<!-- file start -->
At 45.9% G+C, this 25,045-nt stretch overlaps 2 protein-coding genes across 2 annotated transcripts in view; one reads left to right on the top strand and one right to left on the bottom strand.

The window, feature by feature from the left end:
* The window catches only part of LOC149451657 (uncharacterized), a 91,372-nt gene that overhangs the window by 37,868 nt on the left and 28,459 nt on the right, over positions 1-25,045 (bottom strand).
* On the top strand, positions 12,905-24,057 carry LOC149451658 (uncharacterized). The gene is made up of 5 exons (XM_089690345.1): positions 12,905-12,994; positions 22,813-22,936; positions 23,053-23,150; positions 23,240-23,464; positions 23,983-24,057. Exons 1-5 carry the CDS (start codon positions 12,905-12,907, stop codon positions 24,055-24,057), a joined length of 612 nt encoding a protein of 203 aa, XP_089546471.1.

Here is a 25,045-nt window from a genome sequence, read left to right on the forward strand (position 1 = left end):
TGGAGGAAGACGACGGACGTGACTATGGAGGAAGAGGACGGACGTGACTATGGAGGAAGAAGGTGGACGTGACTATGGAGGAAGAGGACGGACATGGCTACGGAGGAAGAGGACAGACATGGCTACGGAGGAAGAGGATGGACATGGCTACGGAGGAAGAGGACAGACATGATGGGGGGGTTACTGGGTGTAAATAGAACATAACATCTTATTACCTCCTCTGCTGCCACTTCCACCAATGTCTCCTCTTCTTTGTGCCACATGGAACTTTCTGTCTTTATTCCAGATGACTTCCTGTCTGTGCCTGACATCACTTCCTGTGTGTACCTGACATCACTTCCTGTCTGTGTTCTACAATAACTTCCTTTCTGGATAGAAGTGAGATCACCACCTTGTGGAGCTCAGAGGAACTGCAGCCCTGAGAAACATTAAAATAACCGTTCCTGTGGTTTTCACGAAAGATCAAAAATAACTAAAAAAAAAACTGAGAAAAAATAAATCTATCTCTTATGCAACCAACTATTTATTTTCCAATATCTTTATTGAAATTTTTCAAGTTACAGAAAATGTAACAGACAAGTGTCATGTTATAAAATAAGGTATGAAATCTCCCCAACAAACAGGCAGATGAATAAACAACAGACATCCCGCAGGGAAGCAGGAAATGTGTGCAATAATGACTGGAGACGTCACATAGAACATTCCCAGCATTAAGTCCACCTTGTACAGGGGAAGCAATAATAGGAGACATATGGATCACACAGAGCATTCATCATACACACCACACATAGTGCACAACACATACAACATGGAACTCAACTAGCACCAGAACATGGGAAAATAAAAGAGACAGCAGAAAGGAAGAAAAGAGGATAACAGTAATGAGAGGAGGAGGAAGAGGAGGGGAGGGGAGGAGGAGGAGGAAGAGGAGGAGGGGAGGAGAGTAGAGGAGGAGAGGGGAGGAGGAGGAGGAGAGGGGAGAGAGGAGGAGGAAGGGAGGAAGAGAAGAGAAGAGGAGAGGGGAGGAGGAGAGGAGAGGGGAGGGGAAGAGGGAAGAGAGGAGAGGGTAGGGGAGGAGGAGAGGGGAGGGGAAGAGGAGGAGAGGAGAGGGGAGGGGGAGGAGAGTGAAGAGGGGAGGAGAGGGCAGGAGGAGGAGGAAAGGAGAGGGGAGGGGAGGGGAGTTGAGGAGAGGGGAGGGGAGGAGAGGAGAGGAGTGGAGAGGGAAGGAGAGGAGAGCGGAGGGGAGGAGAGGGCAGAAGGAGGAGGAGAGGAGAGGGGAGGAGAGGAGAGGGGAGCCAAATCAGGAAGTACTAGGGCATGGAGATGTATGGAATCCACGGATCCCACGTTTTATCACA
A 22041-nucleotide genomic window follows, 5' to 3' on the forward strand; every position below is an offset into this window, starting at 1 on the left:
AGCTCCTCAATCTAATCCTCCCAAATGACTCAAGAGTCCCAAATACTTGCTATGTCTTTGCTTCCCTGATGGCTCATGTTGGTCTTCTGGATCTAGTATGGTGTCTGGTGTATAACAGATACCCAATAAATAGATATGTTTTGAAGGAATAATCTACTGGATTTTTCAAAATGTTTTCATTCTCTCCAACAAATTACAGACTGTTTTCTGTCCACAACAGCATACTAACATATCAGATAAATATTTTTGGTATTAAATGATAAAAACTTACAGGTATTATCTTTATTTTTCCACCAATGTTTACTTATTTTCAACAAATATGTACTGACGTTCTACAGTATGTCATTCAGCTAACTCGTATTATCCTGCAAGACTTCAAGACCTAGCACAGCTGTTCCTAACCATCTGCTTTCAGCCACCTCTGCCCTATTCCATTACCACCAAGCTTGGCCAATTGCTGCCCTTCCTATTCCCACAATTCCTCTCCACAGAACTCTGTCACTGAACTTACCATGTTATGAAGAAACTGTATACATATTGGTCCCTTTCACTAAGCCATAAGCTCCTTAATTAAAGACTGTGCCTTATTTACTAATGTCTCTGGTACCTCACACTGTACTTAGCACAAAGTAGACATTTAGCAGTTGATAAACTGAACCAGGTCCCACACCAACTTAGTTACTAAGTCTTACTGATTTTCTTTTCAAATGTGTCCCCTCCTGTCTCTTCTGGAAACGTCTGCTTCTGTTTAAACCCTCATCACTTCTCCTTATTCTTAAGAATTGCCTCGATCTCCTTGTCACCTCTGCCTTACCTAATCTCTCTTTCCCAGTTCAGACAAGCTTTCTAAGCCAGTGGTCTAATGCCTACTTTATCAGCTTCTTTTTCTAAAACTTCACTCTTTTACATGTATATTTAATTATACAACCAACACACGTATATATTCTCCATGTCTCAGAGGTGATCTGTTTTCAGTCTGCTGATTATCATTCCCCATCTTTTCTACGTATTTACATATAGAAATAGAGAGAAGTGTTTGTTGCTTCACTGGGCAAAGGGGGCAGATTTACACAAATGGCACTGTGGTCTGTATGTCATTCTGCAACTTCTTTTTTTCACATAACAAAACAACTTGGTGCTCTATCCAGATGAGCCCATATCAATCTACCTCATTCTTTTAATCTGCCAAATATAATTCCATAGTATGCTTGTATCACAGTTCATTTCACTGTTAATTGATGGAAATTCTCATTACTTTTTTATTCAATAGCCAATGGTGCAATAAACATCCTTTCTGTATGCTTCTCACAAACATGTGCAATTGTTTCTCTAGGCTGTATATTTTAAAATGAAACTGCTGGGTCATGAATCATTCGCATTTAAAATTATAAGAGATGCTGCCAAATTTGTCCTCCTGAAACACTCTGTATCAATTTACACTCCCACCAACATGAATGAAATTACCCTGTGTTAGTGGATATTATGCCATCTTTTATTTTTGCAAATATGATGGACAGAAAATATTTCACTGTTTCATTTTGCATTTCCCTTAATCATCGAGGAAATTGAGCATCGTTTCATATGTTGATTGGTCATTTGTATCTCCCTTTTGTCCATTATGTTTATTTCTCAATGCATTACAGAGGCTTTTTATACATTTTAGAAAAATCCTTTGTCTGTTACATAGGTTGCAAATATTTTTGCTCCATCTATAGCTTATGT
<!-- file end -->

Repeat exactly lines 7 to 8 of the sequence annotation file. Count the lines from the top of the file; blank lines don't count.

A 22041-nucleotide genomic window follows, 5' to 3' on the forward strand; every position below is an offset into this window, starting at 1 on the left:
AGCTCCTCAATCTAATCCTCCCAAATGACTCAAGAGTCCCAAATACTTGCTATGTCTTTGCTTCCCTGATGGCTCATGTTGGTCTTCTGGATCTAGTATGGTGTCTGGTGTATAACAGATACCCAATAAATAGATATGTTTTGAAGGAATAATCTACTGGATTTTTCAAAATGTTTTCATTCTCTCCAACAAATTACAGACTGTTTTCTGTCCACAACAGCATACTAACATATCAGATAAATATTTTTGGTATTAAATGATAAAAACTTACAGGTATTATCTTTATTTTTCCACCAATGTTTACTTATTTTCAACAAATATGTACTGACGTTCTACAGTATGTCATTCAGCTAACTCGTATTATCCTGCAAGACTTCAAGACCTAGCACAGCTGTTCCTAACCATCTGCTTTCAGCCACCTCTGCCCTATTCCATTACCACCAAGCTTGGCCAATTGCTGCCCTTCCTATTCCCACAATTCCTCTCCACAGAACTCTGTCACTGAACTTACCATGTTATGAAGAAACTGTATACATATTGGTCCCTTTCACTAAGCCATAAGCTCCTTAATTAAAGACTGTGCCTTATTTACTAATGTCTCTGGTACCTCACACTGTACTTAGCACAAAGTAGACATTTAGCAGTTGATAAACTGAACCAGGTCCCACACCAACTTAGTTACTAAGTCTTACTGATTTTCTTTTCAAATGTGTCCCCTCCTGTCTCTTCTGGAAACGTCTGCTTCTGTTTAAACCCTCATCACTTCTCCTTATTCTTAAGAATTGCCTCGATCTCCTTGTCACCTCTGCCTTACCTAATCTCTCTTTCCCAGTTCAGACAAGCTTTCTAAGCCAGTGGTCTAATGCCTACTTTATCAGCTTCTTTTTCTAAAACTTCACTCTTTTACATGTATATTTAATTATACAACCAACACACGTATATATTCTCCATGTCTCAGAGGTGATCTGTTTTCAGTCTGCTGATTATCATTCCCCATCTTTTCTACGTATTTACATATAGAAATAGAGAGAAGTGTTTGTTGCTTCACTGGGCAAAGGGGGCAGATTTACACAAATGGCACTGTGGTCTGTATGTCATTCTGCAACTTCTTTTTTTCACATAACAAAACAACTTGGTGCTCTATCCAGATGAGCCCATATCAATCTACCTCATTCTTTTAATCTGCCAAATATAATTCCATAGTATGCTTGTATCACAGTTCATTTCACTGTTAATTGATGGAAATTCTCATTACTTTTTTATTCAATAGCCAATGGTGCAATAAACATCCTTTCTGTATGCTTCTCACAAACATGTGCAATTGTTTCTCTAGGCTGTATATTTTAAAATGAAACTGCTGGGTCATGAATCATTCGCATTTAAAATTATAAGAGATGCTGCCAAATTTGTCCTCCTGAAACACTCTGTATCAATTTACACTCCCACCAACATGAATGAAATTACCCTGTGTTAGTGGATATTATGCCATCTTTTATTTTTGCAAATATGATGGACAGAAAATATTTCACTGTTTCATTTTGCATTTCCCTTAATCATCGAGGAAATTGAGCATCGTTTCATATGTTGATTGGTCATTTGTATCTCCCTTTTGTCCATTATGTTTATTTCTCAATGCATTACAGAGGCTTTTTATACATTTTAGAAAAATCCTTTGTCTGTTACATAGGTTGCAAATATTTTTGCTCCATCTATAGCTTATGT